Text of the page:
October 11, 2023

What Fall Aspen Gold Tells Us about Water

Hiker looks a rain gauge in an aspen grove.
This year's Colorado aspen leaf-peeping season was a fine one, and the reason is last winter's snowpack, reports the Colorado Sun.

With enough water and nutrients, deciduous trees can produce more leaves, creating denser foliage that offers even more of a spectacle to enthusiastic leaf peepers in the fall. 

This year, winter precipitation blanketed Colorado in a deep snowpack, which acts as a vital natural reservoir for the state’s water supply. By May, most of Colorado mountains had an average to above-average snowpack compared with historical records from 1991 to 2020, according to the Natural Resources Conservation Service.

The summer was cooler overall, and some parts of the state even received record rainfall. The state hasn’t seen many of the windy days, cold temperatures and snowfall in aspen stands that all contribute to falling leaves.

“It’s just shaped up to be a fantastic year to get out and see some of the colors in Colorado, and it’s a good year for trees in general in Colorado,” [said  Dan West of the Colorado State Forest Service].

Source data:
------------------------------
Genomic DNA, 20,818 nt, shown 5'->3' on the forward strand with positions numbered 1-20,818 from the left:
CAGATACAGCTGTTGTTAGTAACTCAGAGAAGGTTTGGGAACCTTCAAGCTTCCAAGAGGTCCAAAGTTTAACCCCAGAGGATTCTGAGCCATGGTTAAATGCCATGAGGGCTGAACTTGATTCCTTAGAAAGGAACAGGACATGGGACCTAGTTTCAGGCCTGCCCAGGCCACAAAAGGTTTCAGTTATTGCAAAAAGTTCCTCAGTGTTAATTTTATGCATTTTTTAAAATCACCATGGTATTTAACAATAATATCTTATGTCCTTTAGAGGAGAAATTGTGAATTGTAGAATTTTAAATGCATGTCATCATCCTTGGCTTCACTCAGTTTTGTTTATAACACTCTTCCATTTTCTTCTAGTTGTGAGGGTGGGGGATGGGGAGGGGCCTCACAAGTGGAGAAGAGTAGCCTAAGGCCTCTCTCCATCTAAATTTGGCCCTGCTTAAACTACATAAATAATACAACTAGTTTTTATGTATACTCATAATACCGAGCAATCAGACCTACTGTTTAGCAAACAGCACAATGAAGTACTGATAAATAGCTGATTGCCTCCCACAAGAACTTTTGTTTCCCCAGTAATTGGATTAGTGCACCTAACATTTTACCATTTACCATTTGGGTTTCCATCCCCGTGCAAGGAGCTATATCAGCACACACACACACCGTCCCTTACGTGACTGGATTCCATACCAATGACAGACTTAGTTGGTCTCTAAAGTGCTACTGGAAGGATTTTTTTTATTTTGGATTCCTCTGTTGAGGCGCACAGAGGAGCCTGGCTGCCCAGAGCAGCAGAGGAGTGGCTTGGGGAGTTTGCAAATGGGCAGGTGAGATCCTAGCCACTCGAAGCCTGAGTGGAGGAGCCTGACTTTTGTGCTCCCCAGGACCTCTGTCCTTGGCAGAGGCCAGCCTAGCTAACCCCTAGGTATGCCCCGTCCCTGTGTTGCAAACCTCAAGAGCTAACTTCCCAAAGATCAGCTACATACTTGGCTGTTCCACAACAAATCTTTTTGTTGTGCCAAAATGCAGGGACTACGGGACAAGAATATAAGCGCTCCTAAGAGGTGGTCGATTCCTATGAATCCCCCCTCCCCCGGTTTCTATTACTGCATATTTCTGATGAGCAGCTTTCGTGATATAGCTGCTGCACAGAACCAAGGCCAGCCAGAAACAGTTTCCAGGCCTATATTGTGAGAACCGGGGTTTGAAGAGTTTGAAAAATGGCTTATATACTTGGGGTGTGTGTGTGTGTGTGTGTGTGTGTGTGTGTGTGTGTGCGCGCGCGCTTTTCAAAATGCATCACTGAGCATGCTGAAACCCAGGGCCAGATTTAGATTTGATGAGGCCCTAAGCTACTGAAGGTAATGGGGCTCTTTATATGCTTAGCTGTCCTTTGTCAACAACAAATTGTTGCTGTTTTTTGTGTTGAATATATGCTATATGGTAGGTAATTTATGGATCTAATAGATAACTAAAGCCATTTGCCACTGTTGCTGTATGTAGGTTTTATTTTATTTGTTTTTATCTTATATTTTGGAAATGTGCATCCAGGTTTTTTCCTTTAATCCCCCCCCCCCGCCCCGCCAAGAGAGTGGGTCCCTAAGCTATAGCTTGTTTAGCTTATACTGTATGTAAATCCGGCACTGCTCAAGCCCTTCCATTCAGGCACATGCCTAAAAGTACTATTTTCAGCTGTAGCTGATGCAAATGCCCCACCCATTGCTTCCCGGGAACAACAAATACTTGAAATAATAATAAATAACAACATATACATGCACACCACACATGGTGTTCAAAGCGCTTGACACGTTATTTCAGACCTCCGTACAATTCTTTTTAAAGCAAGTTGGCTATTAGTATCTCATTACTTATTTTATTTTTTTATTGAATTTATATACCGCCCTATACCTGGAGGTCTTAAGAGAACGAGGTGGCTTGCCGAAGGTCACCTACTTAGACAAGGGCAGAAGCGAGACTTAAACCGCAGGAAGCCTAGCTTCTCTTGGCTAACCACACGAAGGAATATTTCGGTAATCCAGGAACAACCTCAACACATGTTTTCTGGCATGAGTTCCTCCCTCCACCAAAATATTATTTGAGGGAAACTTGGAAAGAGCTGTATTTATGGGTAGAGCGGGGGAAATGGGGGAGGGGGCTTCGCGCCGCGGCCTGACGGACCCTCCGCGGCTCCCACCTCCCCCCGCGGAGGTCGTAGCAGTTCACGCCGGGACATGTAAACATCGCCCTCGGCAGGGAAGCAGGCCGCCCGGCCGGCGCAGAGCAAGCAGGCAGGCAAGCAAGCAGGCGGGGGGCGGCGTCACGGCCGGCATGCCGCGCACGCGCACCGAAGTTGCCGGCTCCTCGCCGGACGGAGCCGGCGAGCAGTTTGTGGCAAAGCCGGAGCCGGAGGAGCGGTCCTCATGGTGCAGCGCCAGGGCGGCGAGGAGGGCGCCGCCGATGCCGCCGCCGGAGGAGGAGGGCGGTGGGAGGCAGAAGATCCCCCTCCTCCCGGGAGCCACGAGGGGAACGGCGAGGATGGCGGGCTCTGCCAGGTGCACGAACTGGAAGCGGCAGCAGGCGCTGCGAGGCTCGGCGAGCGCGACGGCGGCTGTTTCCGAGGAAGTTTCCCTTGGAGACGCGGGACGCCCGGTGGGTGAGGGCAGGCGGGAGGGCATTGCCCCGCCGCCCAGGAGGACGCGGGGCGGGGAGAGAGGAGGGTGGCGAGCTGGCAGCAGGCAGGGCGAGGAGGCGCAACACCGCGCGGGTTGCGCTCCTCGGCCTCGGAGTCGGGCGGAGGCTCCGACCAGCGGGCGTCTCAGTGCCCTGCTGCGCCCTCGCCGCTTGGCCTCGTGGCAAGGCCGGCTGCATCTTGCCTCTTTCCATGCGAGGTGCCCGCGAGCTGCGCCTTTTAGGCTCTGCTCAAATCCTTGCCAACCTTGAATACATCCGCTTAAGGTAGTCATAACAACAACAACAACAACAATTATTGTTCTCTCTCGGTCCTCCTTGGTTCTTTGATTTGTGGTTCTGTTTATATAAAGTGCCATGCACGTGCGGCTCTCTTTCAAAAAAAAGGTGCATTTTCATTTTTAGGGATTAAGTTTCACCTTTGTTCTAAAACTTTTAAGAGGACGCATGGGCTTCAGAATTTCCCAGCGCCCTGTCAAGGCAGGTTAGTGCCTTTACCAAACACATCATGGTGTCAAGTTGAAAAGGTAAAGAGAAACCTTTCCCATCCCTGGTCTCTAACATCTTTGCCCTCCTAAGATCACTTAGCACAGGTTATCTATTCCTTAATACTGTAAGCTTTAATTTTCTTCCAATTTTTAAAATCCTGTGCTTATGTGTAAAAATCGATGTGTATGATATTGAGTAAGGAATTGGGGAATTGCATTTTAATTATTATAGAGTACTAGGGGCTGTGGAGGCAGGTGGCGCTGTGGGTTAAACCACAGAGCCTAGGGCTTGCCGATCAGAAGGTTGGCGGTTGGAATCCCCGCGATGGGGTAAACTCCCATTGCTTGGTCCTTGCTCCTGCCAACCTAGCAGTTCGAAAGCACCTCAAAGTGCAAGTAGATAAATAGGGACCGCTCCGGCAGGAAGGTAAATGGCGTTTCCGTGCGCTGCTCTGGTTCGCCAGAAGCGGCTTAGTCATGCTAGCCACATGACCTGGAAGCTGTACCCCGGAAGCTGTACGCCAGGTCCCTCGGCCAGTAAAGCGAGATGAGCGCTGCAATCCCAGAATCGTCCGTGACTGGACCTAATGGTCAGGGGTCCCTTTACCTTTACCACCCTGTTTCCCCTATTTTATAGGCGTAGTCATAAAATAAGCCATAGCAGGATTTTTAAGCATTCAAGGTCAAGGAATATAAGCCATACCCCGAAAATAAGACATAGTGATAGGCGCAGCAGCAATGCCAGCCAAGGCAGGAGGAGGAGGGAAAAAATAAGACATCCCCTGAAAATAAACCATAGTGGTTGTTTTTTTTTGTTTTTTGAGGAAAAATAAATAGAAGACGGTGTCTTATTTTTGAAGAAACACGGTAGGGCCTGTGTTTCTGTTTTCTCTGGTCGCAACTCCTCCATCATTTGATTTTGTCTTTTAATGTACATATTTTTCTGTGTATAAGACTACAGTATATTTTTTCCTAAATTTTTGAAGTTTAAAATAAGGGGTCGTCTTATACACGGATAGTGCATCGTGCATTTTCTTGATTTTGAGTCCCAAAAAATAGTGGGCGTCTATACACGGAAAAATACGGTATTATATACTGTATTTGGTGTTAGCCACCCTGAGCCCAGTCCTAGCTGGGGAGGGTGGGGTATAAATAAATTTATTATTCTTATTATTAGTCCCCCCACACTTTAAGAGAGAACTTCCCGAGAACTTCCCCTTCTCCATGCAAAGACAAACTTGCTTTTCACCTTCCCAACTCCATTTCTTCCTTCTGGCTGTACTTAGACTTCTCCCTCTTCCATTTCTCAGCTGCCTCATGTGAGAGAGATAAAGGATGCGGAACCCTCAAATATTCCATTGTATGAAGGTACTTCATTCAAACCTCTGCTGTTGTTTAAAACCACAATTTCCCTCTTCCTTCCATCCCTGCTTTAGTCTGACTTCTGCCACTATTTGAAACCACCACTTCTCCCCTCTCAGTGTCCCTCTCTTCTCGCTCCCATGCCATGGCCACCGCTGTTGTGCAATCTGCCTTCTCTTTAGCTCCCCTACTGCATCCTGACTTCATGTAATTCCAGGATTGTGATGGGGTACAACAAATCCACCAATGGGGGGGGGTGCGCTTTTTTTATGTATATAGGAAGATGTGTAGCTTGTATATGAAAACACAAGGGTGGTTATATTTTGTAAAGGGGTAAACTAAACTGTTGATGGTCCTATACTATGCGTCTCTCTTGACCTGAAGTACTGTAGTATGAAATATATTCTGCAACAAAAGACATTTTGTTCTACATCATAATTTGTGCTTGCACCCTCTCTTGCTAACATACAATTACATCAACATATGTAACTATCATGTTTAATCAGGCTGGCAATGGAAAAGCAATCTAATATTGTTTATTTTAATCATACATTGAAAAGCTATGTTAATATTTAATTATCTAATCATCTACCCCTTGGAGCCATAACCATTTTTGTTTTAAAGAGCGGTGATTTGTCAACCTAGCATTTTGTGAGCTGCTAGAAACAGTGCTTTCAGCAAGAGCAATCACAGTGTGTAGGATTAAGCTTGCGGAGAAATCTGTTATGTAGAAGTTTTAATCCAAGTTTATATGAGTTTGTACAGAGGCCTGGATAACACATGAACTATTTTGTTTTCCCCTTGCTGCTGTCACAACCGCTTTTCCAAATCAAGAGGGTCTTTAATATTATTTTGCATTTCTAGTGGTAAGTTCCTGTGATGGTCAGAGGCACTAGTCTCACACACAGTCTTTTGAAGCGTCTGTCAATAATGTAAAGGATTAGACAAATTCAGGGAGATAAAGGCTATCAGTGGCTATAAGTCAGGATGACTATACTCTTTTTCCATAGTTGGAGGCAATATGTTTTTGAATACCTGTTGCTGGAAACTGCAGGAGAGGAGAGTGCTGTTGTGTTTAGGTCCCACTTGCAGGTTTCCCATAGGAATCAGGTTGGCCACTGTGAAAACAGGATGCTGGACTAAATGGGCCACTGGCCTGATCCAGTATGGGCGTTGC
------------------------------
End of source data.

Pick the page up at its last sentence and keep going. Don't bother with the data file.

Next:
With the wind coming in, the northern Colorado aspen leaf season is ending, but you can still see them in parts of southern Colorado into New Mexico.

The orange, yellow, and red scrub leaves are peaking down  here, but the Denver-centric media like the Colorado Sun don't mention those!

1 comment:

Darrell said...

There is a hillside NE of Breckenridge covered in aspen, very pretty. Some bored or industrious miner or hippie mountain man living up French Gulch decided to arrange a bunch of large rocks into geometric figures under the aspen--squares, triangle, stars and such, high up on the hillside. I discovered them by accident one day while out on a hike.

Friends and I climbed Mt Elbert long ago, going up the SE ridge from near Twin Lakes. There's a huge aspen grove along the way. Every tree in the area has a jog in its trunk 10 or 15 feet above ground, all in the same direction downhill. I assume it was from a large avalanche or such.

A guy could do worse leaf peeping than driving south from Florissant on Teller 1 Road (turn left at the old Thunderbird bar) and going to Cripple Creek. Plenty of aspen along the way, with a heckuva view of Pikes Peak and rock formations above Evergreen Station.